Once Haw pitched his tent in 2001, didn’t the politicians foresee that he was setting a precedent? I’m sure they weren’t naive enough to think he was just going to go away. Why would he give up prime real estate once he “dug in his heels?” (Wall Street Journal, 1/26/11-“Westminster Squatters Just Aren’t On Wills and Kate’s Guest List”)

“still overpaid, but why ?”……… The L.A. Angels hired Toronto outfielder Vernon Wells for “a $23 million salary in 2011.” In doing so the team is guaranteed to have baseball’s “most expensive outfield–one that actually costs more than the entire payroll of several teams.” Fellow outfielders Torii Hunter and Bobby Abreu will make $18 million and $9 million, respectively.  Meanwhile the Angels are “still on the hook for the remaining $11 million on Gary Matthews Jr.,” who was sent packing in early 2010. The total payout costs the team “43% more than the next priciest group.” Unfortunately, this outfielder foursome “combined for 9.7 Wins Above Replacement–a metric that measures a player’s total value over a Triple-A call-up.” The Red Sox quartet scored roughly the same, but the foursome, Carl Crawford, J.D. Drew, Mike Cameron, and Jacoby Ellsbury, are earning almost $22 million less than their counterparts in Anaheim. “Even the much-maligned Chicago Cubs outfield of Alfonso Soriano, Kosuke Fukudome, and Marlon Byrd produced more value for significantly less money.” I may not know baseball, but I know when money’s being flushed down the toilet…big time! I continue to maintain what I posted in “a hand up,” on 7/27/10. Millionaire athletes should consider investing a portion of their mega bucks into helping the careers of athletes, like ballet dancers who are as talented, but are paid “peanuts” by comparison. (Wall Street Journal,1/26/11-“The Absurdly Expensive Angels Outfield)

and the world goes round and round, sometimes spinning upside down…hugmamma.

 

 

 

buyer beware, “best buy”

Wanted to share some valuable information about retailer BEST BUY. Perhaps you are already aware of their return/refund/restocking policy, but in case you aren’t, perhaps you’d be as surprised as I was to learn what it is.

At most other retailers, like Wal-Mart, Sears and Target, when you return an item with the receipt, you will get a refund, cash if that’s how you originally paid, or credit if you made the purchase with a credit card. Unlike these stores, Best Buy’s return policy boggles the mind. The following anecdotal story demonstrates just how bizarre it really is.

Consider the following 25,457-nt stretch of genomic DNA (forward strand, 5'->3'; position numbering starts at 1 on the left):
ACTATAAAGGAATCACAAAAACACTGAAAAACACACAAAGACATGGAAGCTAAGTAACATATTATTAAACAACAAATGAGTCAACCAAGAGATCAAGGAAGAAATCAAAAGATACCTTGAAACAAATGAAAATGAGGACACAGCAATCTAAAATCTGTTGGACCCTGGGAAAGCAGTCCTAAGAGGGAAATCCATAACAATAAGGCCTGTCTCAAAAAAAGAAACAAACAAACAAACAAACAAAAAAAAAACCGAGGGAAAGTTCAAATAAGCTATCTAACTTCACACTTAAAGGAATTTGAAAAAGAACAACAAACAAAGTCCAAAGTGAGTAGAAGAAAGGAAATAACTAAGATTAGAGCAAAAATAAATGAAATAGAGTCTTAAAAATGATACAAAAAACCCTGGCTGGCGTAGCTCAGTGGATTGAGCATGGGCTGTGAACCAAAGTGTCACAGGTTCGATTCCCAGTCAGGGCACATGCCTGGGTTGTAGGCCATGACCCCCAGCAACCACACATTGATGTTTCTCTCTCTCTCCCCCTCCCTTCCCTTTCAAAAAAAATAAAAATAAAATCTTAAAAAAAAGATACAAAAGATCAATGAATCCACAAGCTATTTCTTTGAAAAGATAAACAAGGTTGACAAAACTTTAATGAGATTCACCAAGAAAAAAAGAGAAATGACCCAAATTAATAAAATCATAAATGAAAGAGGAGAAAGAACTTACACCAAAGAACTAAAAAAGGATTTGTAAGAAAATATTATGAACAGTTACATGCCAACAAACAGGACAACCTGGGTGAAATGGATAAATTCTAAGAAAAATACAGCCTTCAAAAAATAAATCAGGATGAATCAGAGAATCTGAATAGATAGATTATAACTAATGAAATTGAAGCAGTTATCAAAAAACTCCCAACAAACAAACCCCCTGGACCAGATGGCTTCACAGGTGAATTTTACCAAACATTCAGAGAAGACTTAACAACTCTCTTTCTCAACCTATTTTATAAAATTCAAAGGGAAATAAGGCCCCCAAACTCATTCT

A customer bought a GPS for his car, a Tom Tom XL.S. Returns must be made within 14 days of purchase, so the gentleman was well within the time limits when he returned the GPS after 4 days. He painstakingly repackaged the product exactly as it had been upon purchase, presenting it to the “Returns” desk with his receipt. The customer explained that he wasn’t satisfied with the item because it was unable to locate store names. Unbeknownst to the man, the clerk informed him that he would have to pay a 15% restocking fee, or $45. Querying her further, he asked if he’d returned a $2,000 computer, would he be expected to pay a $300 restocking fee. The woman replied in the affirmative. The customer agreed to pay the fee, asking that she deduct it from his refund. But, he was informed, because the amount exceeded $200, the clerk was unable to return his money. Instead he would receive a check in the mail from Best Buy’s corporate offices within 7 to 10 days. Evidently this information was printed on the back of the receipt. (Who wants to wait to be informed of such details until a purchase has already been made? Wouldn’t being informed ahead of time make more sense? Hmmm.)

Explaining the situation to a manager, the customer confirmed that no one had explained the return policy before he made the purchase. In reply, the manager suggested the gentleman contact Corporate. Their response was to offer a $45 gift card to be used at Best Buy. Suffice it to say, the customer metaphorically told Corporate, “You know what you can do with the your card!” My words not his. His retort was that “they could keep their gift card.” But he did give them a “piece of his mind.”

long story short, best not buy from “best buy”…hugmamma.